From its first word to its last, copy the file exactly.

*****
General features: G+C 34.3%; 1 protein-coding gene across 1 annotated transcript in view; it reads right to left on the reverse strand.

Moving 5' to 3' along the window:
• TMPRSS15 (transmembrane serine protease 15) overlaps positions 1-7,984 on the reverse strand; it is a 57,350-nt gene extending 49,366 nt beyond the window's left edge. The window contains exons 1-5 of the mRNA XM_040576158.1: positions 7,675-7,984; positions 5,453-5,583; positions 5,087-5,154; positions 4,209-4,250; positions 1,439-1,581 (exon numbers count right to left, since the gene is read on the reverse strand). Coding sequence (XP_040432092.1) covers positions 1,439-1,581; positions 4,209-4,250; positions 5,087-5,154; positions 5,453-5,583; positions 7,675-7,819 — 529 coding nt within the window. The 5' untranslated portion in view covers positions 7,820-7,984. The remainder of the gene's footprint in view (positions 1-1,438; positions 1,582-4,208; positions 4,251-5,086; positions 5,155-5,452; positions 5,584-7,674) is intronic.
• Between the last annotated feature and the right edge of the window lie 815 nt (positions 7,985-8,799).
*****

General features: G+C 34.3%; 1 protein-coding gene across 1 annotated transcript in view; it reads right to left on the reverse strand.

Moving 5' to 3' along the window:
• TMPRSS15 (transmembrane serine protease 15) overlaps positions 1-7,984 on the reverse strand; it is a 57,350-nt gene extending 49,366 nt beyond the window's left edge. The window contains exons 1-5 of the mRNA XM_040576158.1: positions 7,675-7,984; positions 5,453-5,583; positions 5,087-5,154; positions 4,209-4,250; positions 1,439-1,581 (exon numbers count right to left, since the gene is read on the reverse strand). Coding sequence (XP_040432092.1) covers positions 1,439-1,581; positions 4,209-4,250; positions 5,087-5,154; positions 5,453-5,583; positions 7,675-7,819 — 529 coding nt within the window. The 5' untranslated portion in view covers positions 7,820-7,984. The remainder of the gene's footprint in view (positions 1-1,438; positions 1,582-4,208; positions 4,251-5,086; positions 5,155-5,452; positions 5,584-7,674) is intronic.
• Between the last annotated feature and the right edge of the window lie 815 nt (positions 7,985-8,799).